4] Fair Treatment of Prisoners: Prisoners of war have basic human rights that must no be violated. These include housing, food, clean water, medical care, etc. There must be no waterboarding, sleep deprivation, solitary confinement or other type of torture.
5] No Evil Methods Used: There must be no use of biological weapons; no mass rape of women and girls, etc.
Just End of War Criteria:
1] Status of rights before war: The end of a war should be followed by a restoration of property rights and human rights as existed before the war.
2] Punishment for war crimes: Political leaders and military commanders on either side who were guilty of war crimes should be tried and punished for their crimes. The Nuremberg war crimes trials did this for German war criminals, but did not punish allied war criminals.
3] Peace treaties: A peace treaty must be fair to both sides. No excessive war reparation penalties, as were applied to Germany after World War One.
4] Settlements: The military occupation of a nation must not involve the eviction of its residents from their homes or razing of their homes for the purpose of moving in settlers from the winning nation. Israel has done this in the Palestinian West Bank over a period of several decades and now has over 400,000 people living in Israeli settlements in Palestine.
5] Compensation for Victims: Innocent victims of the war should be compensated to the extent that it is possible to do so. Germany provided some compensation to Jewish families who lost family members due to the Nazi Holocaust during World War Two.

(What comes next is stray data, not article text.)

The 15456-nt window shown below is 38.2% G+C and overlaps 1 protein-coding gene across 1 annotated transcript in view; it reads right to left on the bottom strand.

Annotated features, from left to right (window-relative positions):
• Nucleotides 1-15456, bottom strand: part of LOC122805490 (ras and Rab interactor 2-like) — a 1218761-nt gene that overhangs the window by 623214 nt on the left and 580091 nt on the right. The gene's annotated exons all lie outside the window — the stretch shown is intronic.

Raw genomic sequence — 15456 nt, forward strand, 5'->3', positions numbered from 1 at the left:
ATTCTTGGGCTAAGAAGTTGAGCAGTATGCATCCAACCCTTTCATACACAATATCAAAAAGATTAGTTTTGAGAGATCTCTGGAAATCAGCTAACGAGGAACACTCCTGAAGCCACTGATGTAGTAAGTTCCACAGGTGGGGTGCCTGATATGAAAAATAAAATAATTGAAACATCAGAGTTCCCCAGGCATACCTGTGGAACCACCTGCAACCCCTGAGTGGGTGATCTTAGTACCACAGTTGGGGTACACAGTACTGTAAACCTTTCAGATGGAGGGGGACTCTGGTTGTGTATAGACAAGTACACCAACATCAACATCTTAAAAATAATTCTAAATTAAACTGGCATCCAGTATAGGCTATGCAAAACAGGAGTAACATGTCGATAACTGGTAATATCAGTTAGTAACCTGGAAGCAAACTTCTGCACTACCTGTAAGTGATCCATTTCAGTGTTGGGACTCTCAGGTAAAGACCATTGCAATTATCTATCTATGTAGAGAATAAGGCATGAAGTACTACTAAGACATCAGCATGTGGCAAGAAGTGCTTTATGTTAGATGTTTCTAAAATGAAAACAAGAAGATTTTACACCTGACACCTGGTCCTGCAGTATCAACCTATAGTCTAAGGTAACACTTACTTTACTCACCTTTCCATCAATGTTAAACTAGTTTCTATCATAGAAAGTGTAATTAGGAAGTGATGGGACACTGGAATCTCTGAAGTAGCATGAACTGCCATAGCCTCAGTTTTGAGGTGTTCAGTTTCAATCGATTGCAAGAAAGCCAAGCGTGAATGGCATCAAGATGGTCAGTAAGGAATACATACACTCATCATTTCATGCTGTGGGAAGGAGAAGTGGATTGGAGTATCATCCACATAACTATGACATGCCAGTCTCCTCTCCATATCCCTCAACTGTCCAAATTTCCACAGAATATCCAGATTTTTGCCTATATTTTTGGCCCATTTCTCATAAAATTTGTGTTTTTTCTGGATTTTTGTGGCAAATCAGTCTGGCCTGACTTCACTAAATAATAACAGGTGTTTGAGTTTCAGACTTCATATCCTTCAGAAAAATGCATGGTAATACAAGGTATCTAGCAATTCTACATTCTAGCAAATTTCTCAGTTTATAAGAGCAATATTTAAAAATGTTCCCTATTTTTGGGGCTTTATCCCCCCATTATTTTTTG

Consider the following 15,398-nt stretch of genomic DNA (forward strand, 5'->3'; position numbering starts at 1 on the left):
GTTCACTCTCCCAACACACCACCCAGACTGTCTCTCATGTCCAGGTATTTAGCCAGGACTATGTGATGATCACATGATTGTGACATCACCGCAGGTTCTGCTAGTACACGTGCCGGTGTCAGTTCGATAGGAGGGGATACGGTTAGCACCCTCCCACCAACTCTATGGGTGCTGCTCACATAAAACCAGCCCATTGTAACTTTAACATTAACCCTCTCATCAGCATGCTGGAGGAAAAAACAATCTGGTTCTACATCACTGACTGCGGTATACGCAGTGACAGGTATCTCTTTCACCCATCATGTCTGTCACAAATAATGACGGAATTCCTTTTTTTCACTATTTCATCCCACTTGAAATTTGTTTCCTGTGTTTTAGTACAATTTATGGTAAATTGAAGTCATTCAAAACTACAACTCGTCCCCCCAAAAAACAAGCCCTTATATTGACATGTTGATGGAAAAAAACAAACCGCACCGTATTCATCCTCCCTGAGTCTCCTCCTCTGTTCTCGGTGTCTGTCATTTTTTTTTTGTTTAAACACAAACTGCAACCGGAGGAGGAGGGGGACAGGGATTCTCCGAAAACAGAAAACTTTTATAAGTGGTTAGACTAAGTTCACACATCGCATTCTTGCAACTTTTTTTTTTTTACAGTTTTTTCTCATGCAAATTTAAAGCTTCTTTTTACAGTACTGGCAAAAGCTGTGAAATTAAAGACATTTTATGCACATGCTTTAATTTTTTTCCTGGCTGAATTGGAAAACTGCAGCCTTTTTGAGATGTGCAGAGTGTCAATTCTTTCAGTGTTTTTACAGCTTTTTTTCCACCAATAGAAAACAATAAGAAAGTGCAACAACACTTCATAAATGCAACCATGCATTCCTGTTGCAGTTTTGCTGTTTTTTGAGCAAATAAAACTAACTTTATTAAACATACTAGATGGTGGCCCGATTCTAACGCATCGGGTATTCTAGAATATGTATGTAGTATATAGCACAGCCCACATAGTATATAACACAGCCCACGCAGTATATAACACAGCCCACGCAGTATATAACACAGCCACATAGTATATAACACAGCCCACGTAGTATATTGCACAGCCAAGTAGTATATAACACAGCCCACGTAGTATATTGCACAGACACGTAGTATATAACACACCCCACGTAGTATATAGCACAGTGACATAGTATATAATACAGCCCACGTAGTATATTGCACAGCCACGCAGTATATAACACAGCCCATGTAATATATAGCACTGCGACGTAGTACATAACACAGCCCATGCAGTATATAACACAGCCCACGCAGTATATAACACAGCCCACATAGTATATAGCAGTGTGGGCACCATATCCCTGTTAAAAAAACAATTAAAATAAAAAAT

Current Factors Being Considered:
The effect of non-state groups (e.g., ISIS) and rapidly developing military technology. Examples of the latter include: inexpensive automated drones that can be used by minor powers, humans controlling weapons at very remote distances from their targets, and methods for destroying crops, poisoning water supplies, and damaging electric power grids.
The next Just War reflection: A Critique of the Just War
While the Just War theory is a topic of interest to the military, there are numerous critics, who doubt that any contemporary war can be considered “just.” Some doubt that it ever was a valid theory.
For example: The good sought by contemporary wars, with their increasingly powerful weapons, compares poorly with the massive number of casualties caused by a war.
For example: It is hard to reconcile Jesus’s teaching us to love our enemies with the waging war against our enemies.
The next Reflection is titled “Critique of the Just War.” It considers these and several other problems with the Just War theory. Each of the Just War Criteria is examined per these problems.
Morality and War, David Fisher, 2011. A very useful book on the Just War by a scholar who has served in senior positions at the British Ministry of Defense
The Just War Tradition – An Introduction, David D. Corey and J. Daryl Charles, 2018. A good, useful book by secular scholars.
The Ethics Center https://ethics.org.au
Thinking Faith http://www.thinkingfaith.org/articles Catholic